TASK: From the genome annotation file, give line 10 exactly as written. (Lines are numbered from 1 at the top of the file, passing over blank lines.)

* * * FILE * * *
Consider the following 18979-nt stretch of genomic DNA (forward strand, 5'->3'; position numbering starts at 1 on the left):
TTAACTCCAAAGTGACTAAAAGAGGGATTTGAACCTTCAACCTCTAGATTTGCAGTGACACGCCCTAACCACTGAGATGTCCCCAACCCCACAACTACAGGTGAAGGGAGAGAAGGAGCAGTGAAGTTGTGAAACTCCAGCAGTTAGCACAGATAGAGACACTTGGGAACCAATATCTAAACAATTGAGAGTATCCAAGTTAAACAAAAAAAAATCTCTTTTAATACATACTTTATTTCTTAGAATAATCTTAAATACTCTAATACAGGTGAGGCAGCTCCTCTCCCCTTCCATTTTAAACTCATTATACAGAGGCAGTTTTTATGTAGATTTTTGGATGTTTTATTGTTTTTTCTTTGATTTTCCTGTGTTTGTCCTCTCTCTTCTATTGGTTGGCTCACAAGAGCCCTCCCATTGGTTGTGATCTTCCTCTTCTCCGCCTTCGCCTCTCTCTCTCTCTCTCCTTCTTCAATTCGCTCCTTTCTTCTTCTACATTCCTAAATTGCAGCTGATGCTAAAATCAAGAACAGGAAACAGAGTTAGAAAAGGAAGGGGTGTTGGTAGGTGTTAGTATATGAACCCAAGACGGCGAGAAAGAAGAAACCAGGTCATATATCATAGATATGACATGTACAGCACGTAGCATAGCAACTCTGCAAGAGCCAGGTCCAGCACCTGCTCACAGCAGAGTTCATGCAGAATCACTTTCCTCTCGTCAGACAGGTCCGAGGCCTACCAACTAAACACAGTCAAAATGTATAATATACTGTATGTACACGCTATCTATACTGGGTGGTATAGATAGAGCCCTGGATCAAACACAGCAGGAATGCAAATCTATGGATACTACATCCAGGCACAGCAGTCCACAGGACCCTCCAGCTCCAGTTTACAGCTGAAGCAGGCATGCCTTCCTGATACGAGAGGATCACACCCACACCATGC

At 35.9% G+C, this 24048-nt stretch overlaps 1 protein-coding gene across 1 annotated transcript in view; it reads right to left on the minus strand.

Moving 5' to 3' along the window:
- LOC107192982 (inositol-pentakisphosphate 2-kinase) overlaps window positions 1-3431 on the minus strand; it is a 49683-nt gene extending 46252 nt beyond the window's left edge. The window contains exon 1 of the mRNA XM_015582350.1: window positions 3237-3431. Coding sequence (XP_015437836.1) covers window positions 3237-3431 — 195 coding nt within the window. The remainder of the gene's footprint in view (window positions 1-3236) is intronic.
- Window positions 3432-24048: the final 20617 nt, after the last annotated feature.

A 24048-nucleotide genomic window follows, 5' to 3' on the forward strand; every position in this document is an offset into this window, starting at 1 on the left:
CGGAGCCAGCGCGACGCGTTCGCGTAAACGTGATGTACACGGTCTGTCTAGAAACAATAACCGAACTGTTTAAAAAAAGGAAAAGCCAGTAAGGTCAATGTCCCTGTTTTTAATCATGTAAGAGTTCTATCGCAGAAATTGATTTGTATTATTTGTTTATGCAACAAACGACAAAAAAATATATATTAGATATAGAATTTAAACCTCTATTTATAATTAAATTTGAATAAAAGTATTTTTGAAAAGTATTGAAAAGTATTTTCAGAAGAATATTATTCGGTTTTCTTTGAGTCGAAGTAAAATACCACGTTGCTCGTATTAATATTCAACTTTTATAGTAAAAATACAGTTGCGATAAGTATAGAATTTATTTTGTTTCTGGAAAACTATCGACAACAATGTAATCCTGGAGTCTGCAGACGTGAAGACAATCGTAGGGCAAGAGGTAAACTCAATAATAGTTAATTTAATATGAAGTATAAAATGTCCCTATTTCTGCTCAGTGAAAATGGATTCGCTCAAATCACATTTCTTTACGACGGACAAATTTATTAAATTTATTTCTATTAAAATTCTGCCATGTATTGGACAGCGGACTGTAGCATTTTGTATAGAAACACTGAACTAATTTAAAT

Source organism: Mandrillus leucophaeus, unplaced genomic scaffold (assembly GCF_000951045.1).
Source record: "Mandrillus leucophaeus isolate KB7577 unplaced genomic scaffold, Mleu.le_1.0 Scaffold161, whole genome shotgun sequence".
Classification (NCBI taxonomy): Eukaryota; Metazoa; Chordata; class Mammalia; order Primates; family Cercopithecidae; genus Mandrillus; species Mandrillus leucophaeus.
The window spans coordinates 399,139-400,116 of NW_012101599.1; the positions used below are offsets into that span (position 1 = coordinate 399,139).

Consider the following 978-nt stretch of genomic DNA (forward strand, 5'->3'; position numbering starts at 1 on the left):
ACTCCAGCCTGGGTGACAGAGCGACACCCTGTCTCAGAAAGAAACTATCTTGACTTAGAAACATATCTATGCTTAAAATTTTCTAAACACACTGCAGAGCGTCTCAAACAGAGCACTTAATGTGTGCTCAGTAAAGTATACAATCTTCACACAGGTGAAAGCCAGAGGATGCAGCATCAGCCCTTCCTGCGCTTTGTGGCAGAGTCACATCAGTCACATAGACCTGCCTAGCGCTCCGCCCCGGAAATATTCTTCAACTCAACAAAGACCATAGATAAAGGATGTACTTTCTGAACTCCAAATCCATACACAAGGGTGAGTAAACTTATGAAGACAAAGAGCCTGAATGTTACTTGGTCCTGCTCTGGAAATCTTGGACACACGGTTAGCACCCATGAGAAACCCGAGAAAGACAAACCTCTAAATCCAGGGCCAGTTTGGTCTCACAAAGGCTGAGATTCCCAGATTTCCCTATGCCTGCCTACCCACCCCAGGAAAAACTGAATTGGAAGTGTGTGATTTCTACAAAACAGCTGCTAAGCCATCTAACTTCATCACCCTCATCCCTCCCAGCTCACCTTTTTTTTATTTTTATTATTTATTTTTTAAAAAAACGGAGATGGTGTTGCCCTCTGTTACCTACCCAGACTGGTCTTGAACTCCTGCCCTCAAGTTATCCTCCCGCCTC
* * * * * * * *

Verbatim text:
Source record: "Mandrillus leucophaeus isolate KB7577 unplaced genomic scaffold, Mleu.le_1.0 Scaffold161, whole genome shotgun sequence".